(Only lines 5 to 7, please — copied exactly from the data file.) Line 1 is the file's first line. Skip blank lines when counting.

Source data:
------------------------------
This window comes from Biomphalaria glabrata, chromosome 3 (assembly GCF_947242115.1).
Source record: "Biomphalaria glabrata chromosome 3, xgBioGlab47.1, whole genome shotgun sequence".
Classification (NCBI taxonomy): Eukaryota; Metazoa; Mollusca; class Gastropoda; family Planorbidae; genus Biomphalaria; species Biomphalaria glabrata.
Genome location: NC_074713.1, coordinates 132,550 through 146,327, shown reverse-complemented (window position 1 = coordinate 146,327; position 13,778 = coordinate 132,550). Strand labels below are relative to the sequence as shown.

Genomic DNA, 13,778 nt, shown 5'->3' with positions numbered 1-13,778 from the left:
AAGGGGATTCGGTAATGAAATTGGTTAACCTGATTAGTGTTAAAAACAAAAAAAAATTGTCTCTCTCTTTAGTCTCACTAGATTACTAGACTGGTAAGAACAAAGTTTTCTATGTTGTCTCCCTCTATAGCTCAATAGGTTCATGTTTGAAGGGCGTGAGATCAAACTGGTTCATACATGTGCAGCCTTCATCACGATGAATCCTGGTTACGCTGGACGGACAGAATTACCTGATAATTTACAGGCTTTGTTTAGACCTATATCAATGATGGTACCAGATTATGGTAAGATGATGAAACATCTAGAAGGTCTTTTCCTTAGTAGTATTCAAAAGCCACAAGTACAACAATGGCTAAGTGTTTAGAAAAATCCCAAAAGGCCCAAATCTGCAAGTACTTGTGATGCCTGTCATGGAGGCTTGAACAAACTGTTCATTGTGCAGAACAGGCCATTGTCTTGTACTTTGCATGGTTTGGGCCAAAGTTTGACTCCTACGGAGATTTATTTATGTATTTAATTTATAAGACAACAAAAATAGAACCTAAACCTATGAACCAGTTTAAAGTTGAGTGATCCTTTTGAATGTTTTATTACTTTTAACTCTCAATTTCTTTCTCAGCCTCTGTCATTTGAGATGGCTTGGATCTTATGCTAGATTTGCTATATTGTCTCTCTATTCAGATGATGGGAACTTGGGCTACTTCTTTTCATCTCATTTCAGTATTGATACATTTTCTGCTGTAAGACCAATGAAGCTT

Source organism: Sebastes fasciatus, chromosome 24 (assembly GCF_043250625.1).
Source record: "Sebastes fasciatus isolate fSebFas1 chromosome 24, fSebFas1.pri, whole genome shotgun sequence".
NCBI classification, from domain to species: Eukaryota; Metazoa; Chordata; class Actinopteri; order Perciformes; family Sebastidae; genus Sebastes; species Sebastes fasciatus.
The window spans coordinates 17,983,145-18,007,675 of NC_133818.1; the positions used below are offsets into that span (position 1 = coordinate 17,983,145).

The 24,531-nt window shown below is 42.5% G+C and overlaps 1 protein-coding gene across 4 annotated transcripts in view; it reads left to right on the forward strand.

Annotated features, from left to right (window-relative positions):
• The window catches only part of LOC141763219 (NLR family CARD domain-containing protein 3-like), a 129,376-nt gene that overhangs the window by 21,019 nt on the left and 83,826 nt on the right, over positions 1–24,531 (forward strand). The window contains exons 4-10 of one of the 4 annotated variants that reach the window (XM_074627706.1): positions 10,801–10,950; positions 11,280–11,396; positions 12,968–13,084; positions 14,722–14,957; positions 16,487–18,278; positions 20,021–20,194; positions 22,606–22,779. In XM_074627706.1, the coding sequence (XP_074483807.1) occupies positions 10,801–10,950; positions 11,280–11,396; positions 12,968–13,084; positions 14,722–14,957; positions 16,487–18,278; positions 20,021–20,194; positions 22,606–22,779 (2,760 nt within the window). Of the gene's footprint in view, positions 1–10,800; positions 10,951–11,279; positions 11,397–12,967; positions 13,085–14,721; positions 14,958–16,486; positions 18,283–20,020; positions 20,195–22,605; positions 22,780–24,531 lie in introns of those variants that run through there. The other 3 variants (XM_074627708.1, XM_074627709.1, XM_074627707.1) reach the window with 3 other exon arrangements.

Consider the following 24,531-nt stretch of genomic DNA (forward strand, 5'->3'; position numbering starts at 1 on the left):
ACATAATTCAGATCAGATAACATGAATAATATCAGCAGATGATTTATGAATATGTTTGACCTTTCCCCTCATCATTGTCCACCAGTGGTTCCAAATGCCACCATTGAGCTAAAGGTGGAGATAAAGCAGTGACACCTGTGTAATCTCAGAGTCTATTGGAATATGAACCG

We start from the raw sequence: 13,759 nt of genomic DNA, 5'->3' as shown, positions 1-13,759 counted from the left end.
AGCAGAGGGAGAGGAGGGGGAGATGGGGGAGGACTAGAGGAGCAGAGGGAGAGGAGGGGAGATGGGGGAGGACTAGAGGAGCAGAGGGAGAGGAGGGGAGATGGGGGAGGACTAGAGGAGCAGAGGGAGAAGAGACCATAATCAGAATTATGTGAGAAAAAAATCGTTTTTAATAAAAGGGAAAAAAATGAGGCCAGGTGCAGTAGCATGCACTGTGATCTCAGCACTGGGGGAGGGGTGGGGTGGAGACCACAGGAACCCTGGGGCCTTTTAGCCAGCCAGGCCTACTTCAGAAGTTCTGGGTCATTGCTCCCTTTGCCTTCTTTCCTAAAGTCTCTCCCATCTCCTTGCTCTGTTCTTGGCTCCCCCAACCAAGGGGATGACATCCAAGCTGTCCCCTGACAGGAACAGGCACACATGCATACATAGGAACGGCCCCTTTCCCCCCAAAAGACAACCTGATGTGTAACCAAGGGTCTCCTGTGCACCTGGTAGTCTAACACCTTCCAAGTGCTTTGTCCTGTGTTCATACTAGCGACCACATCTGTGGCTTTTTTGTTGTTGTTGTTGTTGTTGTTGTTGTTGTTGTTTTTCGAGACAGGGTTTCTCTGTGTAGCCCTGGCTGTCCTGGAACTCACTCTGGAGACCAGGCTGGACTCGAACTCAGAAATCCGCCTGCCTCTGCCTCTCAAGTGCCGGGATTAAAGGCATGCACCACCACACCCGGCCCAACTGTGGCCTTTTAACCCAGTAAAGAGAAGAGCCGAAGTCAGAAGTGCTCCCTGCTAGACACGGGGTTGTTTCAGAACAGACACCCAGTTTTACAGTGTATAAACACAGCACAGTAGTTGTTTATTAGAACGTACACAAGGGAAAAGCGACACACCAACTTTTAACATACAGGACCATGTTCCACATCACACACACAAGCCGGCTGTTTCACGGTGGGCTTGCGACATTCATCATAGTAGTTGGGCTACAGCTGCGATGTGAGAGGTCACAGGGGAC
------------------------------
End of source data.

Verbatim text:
Genomic DNA, 13,778 nt, shown 5'->3' with positions numbered 1-13,778 from the left:
AAGGGGATTCGGTAATGAAATTGGTTAACCTGATTAGTGTTAAAAACAAAAAAAAATTGTCTCTCTCTTTAGTCTCACTAGATTACTAGACTGGTAAGAACAAAGTTTTCTATGTTGTCTCCCTCTATAGCTCAATAGGTTCATGTTTGAAGGGCGTGAGATCAAACTGGTTCATACATGTGCAGCCTTCATCACGATGAATCCTGGTTACGCTGGACGGACAGAATTACCTGATAATTTACAGGCTTTGTTTAGACCTATATCAATGATGGTACCAGATTATGGTAAGATGATGAAACATCTAGAAGGTCTTTTCCTTAGTAGTATTCAAAAGCCACAAGTACAACAATGGCTAAGTGTTTAGAAAAATCCCAAAAGGCCCAAATCTGCAAGTACTTGTGATGCCTGTCATGGAGGCTTGAACAAACTGTTCATTGTGCAGAACAGGCCATTGTCTTGTACTTTGCATGGTTTGGGCCAAAGTTTGACTCCTACGGAGATTTATTTATGTATTTAATTTATAAGACAACAAAAATAGAACCTAAACCTATGAACCAGTTTAAAGTTGAGTGATCCTTTTGAATGTTTTATTACTTTTAACTCTCAATTTCTTTCTCAGCCTCTGTCATTTGAGATGGCTTGGATCTTATGCTAGATTTGCTATATTGTCTCTCTATTCAGATGATGGGAACTTGGGCTACTTCTTTTCATCTCATTTCAGTATTGATACATTTTCTGCTGTAAGACCAATGAAGCTT

Source organism: Sebastes fasciatus, chromosome 24 (assembly GCF_043250625.1).